Fundamentally, the Wim Hof breathwork is a Pranayama technique distilled to its extremely simplistic and practical form. Pranayama or breathing yoga is a system of breath control and has been practiced for centuries in India.
Here, I will share with you the variation of Wim Hof breathwork that I personally practice. The Wim Hof breathwork consists of 3 steps.
Step 1. Oxygenation.
Start breathing. Inhale as deep is possible trying to fill 100% of your lungs, exhale normally releasing about 70% of the air. This is one cycle. Do 30 of such breathing cycles. By doing this you saturate yourself with oxygen and release carbon dioxide from your body.
Wim Hof himself says that it is not important if you breathe with your nose or mouth, however, I would still recommend you to use your nose for the inhale as yogins do in Pranayama. We use nose for normal breathing and one of its functions is to filter the air so it makes sense to train yourself to use your nose in your breathing exercises.
Step 2. Hypoxic stress.
At the end of the last breathing cycle, forcefully exhale completely emptying your lungs. Release all air and hold this state. Hold it until you feel the first signs of discomfort. Notice the first impulse to inhale. Do not inhale just yet. Usually, swallowing saliva makes the urge to breath disappear. After the first impulse to breathe is suppressed, keep holding it for as long as possible. The time is strictly individual and will increase as you train. When you will feel that you are about to inhale, forcefully exhale last residual bits of the air remained in your body and hold it for another 5 seconds. Finally, proceed with the last step.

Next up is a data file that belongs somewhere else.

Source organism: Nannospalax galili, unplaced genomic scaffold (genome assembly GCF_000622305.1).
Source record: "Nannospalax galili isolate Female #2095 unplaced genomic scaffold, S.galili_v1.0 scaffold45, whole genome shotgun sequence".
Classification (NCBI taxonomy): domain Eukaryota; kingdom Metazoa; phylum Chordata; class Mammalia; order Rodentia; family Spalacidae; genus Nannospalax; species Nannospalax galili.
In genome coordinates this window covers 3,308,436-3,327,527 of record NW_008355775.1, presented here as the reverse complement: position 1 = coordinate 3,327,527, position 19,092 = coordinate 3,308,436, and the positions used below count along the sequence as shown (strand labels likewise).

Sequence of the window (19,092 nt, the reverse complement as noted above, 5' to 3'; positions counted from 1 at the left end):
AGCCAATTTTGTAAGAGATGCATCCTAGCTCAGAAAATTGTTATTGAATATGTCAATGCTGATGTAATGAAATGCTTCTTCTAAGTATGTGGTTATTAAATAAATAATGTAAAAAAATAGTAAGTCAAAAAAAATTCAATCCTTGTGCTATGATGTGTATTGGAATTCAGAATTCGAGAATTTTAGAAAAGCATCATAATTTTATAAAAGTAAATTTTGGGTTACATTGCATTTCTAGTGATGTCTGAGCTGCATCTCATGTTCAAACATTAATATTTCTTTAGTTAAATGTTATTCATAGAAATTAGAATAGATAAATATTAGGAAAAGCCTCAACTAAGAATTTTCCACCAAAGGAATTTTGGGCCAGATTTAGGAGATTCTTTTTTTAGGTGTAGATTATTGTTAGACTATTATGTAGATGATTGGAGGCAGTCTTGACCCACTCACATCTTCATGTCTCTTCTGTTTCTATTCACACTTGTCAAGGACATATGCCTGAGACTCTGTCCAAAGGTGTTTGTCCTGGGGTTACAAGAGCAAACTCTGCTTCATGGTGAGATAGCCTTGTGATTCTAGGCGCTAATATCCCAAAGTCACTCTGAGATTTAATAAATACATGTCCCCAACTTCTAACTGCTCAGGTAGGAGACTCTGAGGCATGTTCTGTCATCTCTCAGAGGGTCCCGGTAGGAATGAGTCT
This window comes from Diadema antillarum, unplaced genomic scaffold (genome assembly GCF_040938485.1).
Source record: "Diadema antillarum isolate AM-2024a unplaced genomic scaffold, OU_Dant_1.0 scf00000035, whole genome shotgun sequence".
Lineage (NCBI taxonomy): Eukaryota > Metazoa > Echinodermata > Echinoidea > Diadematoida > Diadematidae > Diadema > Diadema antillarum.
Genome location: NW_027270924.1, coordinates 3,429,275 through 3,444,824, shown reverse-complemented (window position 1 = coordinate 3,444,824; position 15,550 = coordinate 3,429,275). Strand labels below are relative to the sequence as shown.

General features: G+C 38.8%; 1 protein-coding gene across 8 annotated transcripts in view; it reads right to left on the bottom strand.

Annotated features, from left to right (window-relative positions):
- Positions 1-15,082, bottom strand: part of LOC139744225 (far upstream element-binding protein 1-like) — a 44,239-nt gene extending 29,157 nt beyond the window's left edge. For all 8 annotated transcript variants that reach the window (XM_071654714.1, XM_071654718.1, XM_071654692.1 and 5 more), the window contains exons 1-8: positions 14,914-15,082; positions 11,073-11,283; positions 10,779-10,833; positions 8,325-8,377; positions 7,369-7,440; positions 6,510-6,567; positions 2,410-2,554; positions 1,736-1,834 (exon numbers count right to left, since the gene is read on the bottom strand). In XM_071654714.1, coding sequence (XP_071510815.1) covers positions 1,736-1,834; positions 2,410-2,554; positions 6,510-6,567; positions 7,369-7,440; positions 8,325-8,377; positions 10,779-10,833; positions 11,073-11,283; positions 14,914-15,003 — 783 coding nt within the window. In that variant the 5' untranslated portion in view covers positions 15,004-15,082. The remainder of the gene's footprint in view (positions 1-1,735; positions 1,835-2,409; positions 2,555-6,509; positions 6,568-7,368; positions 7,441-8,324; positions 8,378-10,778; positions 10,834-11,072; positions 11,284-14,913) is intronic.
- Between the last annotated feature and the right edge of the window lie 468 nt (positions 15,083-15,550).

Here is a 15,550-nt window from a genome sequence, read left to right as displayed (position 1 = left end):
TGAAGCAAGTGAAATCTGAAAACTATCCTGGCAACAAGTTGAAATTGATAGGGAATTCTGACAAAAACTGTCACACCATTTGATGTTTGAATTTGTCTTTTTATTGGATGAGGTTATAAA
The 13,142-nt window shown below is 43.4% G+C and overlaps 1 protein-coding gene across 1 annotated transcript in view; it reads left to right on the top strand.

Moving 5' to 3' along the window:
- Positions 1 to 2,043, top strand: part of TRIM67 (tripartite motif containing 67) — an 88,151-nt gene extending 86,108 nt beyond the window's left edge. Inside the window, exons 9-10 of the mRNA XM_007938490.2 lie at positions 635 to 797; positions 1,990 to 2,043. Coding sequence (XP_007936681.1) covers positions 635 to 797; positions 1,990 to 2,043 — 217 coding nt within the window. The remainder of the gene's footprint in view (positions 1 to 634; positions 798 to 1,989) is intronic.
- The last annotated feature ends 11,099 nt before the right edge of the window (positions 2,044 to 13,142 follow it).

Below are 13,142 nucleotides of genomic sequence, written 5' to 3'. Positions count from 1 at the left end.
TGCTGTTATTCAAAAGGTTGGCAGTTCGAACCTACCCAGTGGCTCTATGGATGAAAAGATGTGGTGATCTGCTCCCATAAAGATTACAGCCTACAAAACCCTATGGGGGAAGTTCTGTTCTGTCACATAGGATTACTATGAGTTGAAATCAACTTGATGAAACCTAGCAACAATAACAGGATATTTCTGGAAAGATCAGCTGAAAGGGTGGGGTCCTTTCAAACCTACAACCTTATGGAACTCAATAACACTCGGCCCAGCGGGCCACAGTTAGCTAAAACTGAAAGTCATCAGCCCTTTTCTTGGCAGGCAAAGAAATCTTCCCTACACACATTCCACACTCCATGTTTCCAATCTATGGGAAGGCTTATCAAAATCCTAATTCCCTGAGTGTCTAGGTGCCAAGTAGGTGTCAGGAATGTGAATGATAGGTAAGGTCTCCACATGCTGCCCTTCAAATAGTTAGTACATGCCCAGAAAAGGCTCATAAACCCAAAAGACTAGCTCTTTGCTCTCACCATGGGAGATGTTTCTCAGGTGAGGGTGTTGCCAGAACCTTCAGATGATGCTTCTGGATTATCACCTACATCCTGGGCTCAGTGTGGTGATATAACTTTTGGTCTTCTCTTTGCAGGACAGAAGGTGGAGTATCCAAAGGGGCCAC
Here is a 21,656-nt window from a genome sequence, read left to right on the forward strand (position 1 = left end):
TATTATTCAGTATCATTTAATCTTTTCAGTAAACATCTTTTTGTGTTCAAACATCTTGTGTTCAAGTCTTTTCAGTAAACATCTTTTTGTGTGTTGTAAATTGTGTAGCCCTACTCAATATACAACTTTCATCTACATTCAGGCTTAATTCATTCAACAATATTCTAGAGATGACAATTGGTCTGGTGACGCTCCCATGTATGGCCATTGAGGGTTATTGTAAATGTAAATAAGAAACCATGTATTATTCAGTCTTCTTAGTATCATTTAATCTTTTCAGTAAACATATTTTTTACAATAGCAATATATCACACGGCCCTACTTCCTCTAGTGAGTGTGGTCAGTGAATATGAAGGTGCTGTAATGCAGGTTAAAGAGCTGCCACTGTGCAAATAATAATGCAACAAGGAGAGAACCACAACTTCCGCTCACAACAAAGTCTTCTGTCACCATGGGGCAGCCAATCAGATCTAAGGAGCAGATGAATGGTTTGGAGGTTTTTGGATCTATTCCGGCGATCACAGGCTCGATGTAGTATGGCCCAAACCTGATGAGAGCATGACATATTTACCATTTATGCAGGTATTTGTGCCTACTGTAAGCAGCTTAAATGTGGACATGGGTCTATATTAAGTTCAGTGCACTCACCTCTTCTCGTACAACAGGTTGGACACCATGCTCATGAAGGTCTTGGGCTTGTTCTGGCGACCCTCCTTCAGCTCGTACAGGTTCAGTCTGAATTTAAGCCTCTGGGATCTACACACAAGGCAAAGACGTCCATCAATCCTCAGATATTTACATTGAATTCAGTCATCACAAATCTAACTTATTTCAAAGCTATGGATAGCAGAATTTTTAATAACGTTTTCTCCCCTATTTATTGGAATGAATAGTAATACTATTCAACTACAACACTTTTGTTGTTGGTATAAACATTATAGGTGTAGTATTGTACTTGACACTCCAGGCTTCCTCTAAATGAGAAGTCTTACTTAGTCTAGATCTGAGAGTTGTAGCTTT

Step 3. Oxygen exhaustion.
Take a deep breath in, hold your breath and start doing push-ups. Push-up to failure and when you start to feel that you are not able to hold your breath any longer release all air emptying your lungs completely. Relax and make several deep inhales and exhales. Feel how your lungs stretch and restore the normal breathing pace.
Push-up is the exercise that Wim Hof teaches his students as it is the easiest to execute, however, I have been also experimenting with pull-ups, squats, handstands, and other calisthenics exercises. It was an interesting experience so I suggest you try them too. Regardless of the exercise of choice, the purpose of this final step is to train your body to optimize the utilization of oxygen by gradually progressing in the amount of physical work that the body is able to do on a single inhale. You can do one, two, three or more rounds of the above-mentioned breathing exercise to enhance the effect.